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Walking Helps Women's Hearts

By putting one foot in front of the other, women can cut their risk of heart disease nearly in half.

According to a new study in the New England Journal of Medicine, brisk walking is just as good for your heart as strenuous exercise, reports CBS News Health Contributor Dr. Bernadine Healy.

Walking briskly for three hours each week, or 25 minutes a day, can reduce a woman's risk of heart disease by 30 to 40 percent, according to the study.

Researchers at Brigham and Women's Hospital and Harvard Medical School tracked more than 121,000 female registered nurses from ages 40 to 65.

"Increasing walking time, or combining walking with vigorous exercise, appears to be associated with even greater risk reductions," according to the research team, led by Dr. JoAnn Manson of Brigham and Women's Hospital.

Heart attacks strike about 74,000 U.S. women between the ages of 45 and 64 each year, according to the American Heart Association. Experts say a sedentary lifestyle is just as dangerous to the heart as cigarette smoking or high blood pressure, reports Correspondent Dr. Dave Hnida of CBS Station KCNC-TV in Denver, Colo.

Doctors have known for years that you can sweat away part of your risk for heart disease, but most of the research has been done on men. This is the first large study that focuses on whether walking is as effective as a vigorous workout in preventing heart attacks.

The study found women who walked at leisurely speeds of less than 2 mph cut their heart disease risk by 25 percent. Yet, when the pace was 3 mph or greater, the risk of a heart attack declined by 36 percent.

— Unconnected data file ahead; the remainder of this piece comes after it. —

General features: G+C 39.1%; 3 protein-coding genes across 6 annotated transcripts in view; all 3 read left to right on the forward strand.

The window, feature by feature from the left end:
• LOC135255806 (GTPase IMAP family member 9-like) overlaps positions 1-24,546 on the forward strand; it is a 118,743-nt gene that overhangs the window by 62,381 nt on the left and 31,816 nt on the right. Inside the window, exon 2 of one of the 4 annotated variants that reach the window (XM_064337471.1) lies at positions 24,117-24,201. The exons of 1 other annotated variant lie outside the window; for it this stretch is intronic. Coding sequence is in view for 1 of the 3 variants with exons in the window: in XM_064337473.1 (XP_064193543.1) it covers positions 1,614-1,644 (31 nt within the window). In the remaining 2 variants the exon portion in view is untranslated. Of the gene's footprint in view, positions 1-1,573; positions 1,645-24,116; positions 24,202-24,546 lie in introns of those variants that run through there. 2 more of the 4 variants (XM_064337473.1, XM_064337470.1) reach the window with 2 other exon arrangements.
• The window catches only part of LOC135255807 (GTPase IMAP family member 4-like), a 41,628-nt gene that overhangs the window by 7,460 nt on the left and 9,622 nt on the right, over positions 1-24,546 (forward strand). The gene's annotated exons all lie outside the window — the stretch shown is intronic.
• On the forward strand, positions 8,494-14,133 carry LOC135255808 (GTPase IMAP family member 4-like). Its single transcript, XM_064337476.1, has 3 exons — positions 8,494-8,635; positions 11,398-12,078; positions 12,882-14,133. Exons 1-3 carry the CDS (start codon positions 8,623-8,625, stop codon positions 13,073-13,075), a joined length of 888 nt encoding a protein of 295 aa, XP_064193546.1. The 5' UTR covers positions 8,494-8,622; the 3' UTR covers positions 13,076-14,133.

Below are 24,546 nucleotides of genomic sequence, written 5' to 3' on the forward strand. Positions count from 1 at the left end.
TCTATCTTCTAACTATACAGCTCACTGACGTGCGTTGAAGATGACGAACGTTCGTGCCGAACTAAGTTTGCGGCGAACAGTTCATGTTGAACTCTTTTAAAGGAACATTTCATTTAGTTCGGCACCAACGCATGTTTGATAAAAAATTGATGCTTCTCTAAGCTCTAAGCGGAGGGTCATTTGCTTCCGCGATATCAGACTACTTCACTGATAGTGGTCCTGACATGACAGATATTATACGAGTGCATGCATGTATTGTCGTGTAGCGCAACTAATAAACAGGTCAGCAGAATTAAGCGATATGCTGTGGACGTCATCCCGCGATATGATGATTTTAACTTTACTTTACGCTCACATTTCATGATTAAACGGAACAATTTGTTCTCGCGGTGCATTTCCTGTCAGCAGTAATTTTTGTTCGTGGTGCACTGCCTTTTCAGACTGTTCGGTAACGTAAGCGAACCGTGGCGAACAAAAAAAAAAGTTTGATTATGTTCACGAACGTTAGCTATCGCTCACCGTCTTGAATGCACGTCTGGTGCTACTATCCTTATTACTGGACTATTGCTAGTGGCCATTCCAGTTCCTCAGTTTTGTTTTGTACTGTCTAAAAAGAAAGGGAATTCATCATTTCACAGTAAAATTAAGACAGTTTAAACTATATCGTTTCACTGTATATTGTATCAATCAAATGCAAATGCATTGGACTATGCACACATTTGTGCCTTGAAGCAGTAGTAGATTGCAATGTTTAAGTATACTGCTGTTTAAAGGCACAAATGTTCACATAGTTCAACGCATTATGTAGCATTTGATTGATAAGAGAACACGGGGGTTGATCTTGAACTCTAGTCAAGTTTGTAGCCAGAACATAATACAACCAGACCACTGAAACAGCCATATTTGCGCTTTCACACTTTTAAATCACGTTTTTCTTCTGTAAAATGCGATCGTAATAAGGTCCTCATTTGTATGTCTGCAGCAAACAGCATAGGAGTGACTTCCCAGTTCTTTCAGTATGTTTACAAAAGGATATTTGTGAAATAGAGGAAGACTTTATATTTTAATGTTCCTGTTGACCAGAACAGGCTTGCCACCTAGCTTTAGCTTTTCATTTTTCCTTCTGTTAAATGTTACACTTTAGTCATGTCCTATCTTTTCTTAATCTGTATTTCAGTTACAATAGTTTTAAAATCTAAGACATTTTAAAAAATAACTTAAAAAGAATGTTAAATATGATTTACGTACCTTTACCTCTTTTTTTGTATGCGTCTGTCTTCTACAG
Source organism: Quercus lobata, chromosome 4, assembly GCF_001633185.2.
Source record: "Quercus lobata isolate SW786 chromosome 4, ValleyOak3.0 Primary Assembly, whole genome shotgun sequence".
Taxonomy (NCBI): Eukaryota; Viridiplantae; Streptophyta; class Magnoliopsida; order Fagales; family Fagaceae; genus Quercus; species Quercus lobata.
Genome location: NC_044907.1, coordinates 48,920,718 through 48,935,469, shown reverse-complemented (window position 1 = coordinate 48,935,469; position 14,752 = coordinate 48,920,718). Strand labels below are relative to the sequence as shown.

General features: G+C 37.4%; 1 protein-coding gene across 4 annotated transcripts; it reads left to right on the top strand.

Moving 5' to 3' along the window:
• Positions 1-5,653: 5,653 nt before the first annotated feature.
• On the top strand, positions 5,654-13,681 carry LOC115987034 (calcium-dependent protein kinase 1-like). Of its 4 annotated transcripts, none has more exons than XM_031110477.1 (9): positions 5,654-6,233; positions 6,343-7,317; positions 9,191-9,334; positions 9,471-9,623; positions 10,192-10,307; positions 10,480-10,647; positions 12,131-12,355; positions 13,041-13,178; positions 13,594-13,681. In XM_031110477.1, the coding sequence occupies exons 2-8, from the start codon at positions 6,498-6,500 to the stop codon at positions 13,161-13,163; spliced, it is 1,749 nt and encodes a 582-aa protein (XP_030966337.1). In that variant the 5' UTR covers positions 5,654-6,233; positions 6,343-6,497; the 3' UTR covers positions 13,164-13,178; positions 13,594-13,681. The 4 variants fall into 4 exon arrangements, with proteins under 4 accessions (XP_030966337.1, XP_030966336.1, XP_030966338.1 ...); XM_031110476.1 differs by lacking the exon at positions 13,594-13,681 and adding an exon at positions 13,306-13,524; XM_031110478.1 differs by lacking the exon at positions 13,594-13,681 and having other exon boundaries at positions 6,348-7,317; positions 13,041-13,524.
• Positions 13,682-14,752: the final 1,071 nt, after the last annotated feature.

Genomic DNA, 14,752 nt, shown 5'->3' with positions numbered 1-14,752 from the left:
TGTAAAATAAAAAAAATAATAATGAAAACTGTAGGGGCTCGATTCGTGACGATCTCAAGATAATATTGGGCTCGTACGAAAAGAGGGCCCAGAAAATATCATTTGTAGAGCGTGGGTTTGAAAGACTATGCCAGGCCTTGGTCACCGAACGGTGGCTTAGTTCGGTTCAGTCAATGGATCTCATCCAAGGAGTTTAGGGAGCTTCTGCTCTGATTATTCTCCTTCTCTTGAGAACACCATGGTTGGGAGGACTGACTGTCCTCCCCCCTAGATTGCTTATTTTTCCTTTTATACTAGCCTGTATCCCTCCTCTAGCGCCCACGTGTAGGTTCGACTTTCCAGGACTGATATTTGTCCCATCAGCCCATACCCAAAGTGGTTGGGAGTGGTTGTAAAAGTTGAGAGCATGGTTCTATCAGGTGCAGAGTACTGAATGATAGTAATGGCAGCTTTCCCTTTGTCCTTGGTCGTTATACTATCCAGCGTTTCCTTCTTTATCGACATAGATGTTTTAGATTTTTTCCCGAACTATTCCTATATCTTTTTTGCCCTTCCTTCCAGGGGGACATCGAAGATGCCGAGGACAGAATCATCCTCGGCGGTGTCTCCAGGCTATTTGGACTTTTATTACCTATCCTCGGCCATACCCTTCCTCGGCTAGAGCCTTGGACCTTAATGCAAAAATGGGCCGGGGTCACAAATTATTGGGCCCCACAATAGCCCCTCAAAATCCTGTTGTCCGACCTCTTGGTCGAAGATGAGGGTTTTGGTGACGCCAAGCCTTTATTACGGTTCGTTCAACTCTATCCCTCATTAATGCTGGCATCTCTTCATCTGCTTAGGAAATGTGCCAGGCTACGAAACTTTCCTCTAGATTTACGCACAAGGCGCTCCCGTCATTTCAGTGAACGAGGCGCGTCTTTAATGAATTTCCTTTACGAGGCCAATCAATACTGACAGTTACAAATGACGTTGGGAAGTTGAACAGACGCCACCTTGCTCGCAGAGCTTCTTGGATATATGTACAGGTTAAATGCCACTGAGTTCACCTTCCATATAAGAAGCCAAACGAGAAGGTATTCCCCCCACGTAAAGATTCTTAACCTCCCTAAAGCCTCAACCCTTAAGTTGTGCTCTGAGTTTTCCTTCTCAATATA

Strolling or window shopping won't cut it, but it isn't necessary to become a power walker. On average, it takes 20 minutes to cover a mile for brisk walkers and 25 for casual walkers.

The results were less clear when the researchers compared brisk walking with exercise that required more energy.

For every 1.5 hours of brisk walking, the risk of a heart attack declined by 16 percent, the researchers found. When the same amount of energy was used by 45 minutes of jogging, bicycling, lap swimming or tennis, the risk declined by only 6 percent.

But the study does indicate that the two styles of exercise are "very similar... Walking can reduce the risk of heart attack to the same degree as vigorous exercise," Manson said.

Walking works because it lowers blood pressure and cholesterol, reduces blood clotting and blood sugar, and increases the body's sensitivity to insulin, all of which make heart disease less likely, she said.

"These findings lend further support to current federal exercise guidelines, which endorse moderate-intensity exercise for at least 30 minutes on most (preferably all) days of the week." Manson and her colleauges concluded.

The guidelines can be applied to women of all ages. The study found women who took up a walking program after menopause still cut their risk of heardisease.